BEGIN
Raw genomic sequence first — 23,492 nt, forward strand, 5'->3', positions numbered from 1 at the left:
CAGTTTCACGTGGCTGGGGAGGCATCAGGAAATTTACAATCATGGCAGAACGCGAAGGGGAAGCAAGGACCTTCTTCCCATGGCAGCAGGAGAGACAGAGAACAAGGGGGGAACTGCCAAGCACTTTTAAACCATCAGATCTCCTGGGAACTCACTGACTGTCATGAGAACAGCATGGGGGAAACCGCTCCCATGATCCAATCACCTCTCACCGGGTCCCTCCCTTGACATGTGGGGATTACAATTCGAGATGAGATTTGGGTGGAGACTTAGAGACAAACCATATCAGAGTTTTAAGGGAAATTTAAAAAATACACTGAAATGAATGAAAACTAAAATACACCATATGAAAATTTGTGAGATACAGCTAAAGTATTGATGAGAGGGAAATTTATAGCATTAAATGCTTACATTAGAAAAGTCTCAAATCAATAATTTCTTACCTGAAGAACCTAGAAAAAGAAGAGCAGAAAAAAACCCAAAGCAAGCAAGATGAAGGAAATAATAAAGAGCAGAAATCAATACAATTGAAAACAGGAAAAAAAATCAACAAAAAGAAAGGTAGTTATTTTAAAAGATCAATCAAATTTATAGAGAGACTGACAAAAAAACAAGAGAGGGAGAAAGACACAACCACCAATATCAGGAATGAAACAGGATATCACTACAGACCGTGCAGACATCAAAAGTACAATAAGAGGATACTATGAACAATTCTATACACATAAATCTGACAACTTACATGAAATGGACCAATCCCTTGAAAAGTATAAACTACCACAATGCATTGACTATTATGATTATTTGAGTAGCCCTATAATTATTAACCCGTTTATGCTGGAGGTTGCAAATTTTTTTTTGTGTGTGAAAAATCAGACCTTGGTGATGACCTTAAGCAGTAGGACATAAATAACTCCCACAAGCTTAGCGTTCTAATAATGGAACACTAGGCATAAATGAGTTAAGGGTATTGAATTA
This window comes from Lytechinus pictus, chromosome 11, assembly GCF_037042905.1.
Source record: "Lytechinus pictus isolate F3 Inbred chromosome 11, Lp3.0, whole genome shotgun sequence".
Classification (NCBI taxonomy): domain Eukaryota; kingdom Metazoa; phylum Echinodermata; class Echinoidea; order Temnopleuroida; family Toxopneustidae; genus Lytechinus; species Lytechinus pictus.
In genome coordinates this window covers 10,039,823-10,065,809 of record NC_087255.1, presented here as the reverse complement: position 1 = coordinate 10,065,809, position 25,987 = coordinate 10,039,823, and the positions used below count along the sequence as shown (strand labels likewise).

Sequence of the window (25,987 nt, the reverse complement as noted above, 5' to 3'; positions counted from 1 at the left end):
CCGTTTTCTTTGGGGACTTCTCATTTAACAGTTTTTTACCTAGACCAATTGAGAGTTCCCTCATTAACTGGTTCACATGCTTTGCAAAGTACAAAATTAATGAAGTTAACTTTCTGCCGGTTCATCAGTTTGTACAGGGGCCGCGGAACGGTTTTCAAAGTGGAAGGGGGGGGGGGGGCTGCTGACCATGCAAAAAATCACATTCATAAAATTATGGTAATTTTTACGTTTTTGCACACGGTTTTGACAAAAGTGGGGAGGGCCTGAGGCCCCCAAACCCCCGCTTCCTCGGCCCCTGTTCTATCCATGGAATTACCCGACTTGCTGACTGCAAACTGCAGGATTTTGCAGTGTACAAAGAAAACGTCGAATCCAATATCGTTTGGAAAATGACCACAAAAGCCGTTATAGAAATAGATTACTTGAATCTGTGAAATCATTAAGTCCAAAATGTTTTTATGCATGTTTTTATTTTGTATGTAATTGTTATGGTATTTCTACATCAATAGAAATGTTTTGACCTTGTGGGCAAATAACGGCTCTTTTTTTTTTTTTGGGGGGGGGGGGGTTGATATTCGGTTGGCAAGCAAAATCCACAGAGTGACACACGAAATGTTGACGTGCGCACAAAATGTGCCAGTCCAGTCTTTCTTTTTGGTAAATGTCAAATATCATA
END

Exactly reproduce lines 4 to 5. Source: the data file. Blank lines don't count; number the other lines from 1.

Source record: "Lytechinus pictus isolate F3 Inbred chromosome 11, Lp3.0, whole genome shotgun sequence".
Classification (NCBI taxonomy): domain Eukaryota; kingdom Metazoa; phylum Echinodermata; class Echinoidea; order Temnopleuroida; family Toxopneustidae; genus Lytechinus; species Lytechinus pictus.